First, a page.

The Road Map outlines the vision of the Microfinance CEO Working Group, which includes the CEOs of pioneering microfinance organizations ACCION, FINCA, Grameen Foundation USA, Opportunity International, Pro Mujer, VisionFund International, and Women’s World Banking. The Map also provides practical guidelines and underscores the Group’s commitment to raising industry standards, starting with their own.
Central to the Working Group’s vision is the support for three ambitious initiatives that are helping to lay the groundwork for a more responsible, client-focused and transformative industry: the Smart Campaign, MicroFinance Transparency and the Social Performance Task Force’s universal standards for social performance management.
The Microfinance CEO Working Group members call for their valued peers in the microfinance industry to take action by endorsing these three initiatives, transforming their principles into action, and striving for better ways to provide financial services for the poor.
The Working Group welcomes your comments and feedback. Please contact Meghan Greene, manager of the Microfinance CEO Working Group, at email@example.com.
Confessions of Two Adult Educators—It's harder than it looks, but the payoff is priceless when done right.
Read or download the article at Interaction's Monday Developments Magazines (link will open in a new window).
Have you ever watched some -one make a great discovery? Maria Matilde Olazabal did in Chiapas,
Mexico, while training a group of Chamula women to explore different ways they could improve their savings and define their own saving goals. One woman turned to the group and said, “What we are doing here is dreaming that we can reach anything with our own effort. I am not used to dreaming. I like it!”...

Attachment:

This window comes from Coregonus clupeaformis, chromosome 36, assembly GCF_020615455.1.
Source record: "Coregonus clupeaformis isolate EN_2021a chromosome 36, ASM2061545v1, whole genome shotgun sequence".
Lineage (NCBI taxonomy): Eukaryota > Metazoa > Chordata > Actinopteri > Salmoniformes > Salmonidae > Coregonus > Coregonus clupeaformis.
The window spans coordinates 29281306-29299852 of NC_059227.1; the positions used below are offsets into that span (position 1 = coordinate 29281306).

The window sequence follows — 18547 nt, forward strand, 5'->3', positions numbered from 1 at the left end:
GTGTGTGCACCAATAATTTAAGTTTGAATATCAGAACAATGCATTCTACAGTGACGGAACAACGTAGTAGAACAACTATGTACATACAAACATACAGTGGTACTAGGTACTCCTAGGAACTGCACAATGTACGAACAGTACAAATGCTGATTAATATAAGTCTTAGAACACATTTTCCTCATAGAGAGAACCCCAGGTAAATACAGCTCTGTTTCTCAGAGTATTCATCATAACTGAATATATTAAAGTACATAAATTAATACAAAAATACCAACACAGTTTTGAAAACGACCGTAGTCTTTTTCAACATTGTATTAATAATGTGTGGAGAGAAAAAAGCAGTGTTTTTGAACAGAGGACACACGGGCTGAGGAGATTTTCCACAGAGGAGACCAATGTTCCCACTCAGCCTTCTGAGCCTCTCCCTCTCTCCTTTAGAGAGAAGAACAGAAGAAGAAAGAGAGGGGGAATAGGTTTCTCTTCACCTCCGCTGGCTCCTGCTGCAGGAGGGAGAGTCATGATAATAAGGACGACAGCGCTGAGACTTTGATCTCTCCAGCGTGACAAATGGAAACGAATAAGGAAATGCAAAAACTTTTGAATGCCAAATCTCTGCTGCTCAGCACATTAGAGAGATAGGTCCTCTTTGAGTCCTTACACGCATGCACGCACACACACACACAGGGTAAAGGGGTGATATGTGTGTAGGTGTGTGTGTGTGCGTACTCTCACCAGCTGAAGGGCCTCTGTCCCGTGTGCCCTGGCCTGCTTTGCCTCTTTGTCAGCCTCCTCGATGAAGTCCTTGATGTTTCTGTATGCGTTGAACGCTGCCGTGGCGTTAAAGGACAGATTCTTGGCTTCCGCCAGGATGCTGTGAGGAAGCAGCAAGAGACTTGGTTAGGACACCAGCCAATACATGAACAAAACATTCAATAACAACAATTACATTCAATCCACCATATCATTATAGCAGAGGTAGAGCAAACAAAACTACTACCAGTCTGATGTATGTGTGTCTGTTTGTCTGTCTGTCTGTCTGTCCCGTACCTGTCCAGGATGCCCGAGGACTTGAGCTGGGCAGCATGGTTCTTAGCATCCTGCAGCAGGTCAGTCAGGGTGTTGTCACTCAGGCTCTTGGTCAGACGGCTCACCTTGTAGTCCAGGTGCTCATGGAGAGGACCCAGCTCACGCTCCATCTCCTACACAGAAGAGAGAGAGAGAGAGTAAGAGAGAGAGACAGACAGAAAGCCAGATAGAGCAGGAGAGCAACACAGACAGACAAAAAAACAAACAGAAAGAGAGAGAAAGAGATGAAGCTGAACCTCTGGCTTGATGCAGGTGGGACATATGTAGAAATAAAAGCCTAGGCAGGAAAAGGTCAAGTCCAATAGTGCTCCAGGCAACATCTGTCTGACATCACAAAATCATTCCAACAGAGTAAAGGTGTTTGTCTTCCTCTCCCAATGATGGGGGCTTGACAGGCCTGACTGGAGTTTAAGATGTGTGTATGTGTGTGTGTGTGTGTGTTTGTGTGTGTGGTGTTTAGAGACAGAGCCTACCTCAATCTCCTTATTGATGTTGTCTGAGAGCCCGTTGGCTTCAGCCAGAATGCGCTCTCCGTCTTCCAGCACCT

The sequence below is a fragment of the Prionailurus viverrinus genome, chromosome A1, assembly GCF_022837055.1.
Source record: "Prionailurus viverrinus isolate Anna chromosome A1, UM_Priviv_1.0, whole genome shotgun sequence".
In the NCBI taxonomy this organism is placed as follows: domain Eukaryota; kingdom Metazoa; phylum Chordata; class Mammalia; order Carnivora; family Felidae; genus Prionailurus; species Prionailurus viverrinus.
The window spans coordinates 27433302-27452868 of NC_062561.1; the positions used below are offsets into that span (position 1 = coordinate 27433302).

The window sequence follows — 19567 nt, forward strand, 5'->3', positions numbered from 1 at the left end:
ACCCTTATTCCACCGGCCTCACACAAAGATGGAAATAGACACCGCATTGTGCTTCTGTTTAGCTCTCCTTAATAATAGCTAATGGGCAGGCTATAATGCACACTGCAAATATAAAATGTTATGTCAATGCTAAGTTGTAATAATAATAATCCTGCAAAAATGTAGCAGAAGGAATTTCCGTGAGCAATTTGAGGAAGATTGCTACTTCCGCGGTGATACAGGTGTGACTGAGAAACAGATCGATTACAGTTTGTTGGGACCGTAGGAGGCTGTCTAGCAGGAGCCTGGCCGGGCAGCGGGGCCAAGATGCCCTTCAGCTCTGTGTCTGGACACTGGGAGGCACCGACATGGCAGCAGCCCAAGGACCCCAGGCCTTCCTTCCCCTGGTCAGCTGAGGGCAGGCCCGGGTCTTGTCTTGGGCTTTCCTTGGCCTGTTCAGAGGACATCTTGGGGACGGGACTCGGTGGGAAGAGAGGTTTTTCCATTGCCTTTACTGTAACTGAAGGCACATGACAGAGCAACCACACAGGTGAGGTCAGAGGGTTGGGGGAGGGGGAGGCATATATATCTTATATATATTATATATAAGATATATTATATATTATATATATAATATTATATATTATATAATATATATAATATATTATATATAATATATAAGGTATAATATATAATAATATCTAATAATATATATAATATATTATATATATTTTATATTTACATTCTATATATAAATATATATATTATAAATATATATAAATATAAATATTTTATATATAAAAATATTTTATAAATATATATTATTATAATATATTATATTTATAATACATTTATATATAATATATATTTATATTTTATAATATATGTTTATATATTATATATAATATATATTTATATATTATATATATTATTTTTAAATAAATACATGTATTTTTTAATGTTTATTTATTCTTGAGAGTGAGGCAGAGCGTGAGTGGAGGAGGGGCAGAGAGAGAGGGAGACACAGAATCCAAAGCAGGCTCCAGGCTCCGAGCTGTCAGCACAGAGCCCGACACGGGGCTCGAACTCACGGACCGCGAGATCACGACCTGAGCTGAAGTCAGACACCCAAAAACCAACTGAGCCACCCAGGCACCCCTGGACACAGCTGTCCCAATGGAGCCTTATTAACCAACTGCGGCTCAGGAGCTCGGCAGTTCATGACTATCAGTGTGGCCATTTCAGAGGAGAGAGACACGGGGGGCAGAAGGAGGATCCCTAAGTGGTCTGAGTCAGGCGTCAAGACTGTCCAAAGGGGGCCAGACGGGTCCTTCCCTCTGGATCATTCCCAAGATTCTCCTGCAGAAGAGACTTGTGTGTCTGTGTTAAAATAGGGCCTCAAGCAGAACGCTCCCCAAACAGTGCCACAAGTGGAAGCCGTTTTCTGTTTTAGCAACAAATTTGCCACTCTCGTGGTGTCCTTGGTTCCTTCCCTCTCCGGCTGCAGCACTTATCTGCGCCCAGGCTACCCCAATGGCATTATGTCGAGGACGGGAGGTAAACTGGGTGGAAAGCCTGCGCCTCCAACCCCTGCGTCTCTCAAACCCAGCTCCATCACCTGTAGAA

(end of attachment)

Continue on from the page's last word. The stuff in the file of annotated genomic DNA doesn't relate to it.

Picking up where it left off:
Get the article at Global Microcredit Summit 2011 (link will open in a new window).
Microfinance clients and their families often face health challenges that impede their ability to use financial services to improve their lives. Health shocks are among the most common reasons that clients fail to repay, save, and remain active customers. For the benefit of both their social and financial bottom lines, many microfinance providers have felt compelled to help clients prevent and/or treat common health problems. They have developed a variety of responses, ranging from preventive health education to healthcare financing (commitment savings, emergency loans and insurance) to provision of health services and products. This paper surveys the range of experience of microfinance providers of all types and geographies, as well as the available evidence of impacts for clients, families, and communities and the cost and benefits to the microfinance providers who offer health protection options. Lessons for practice and ideas for experimentation and research are offered with the full expectation that integration of microfinance and health protection will become increasingly common in poverty alleviation programs.
Baseline Study of Saving for Change in Mali: Results from the Segou Expansion Zone and Existing SFC Sites
Saving for Change (SfC) is a community-based savings group program designed and implemented by Oxfam America and Freedom from Hunger in Mali, Senegal, Cambodia, El Salvador and Guatemala. This baseline study of the Saving for Change (SfC) program in Mali is the result of a collaborative research effort in 2009-2010 by Innovations for Poverty Action (IPA) and the Bureau of Applied Research in Anthropology (BARA) at the University of Arizona. This innovative methodology combines qualitative and quantitative approaches to create a nuanced picture of the current SfC program and to document the baseline situation in an SfC expansion zone in the Segou region of Mali, where a randomized control trial (RCT) is currently underway to measure the socioeconomic impacts of the program over a three-year period (2009-2012).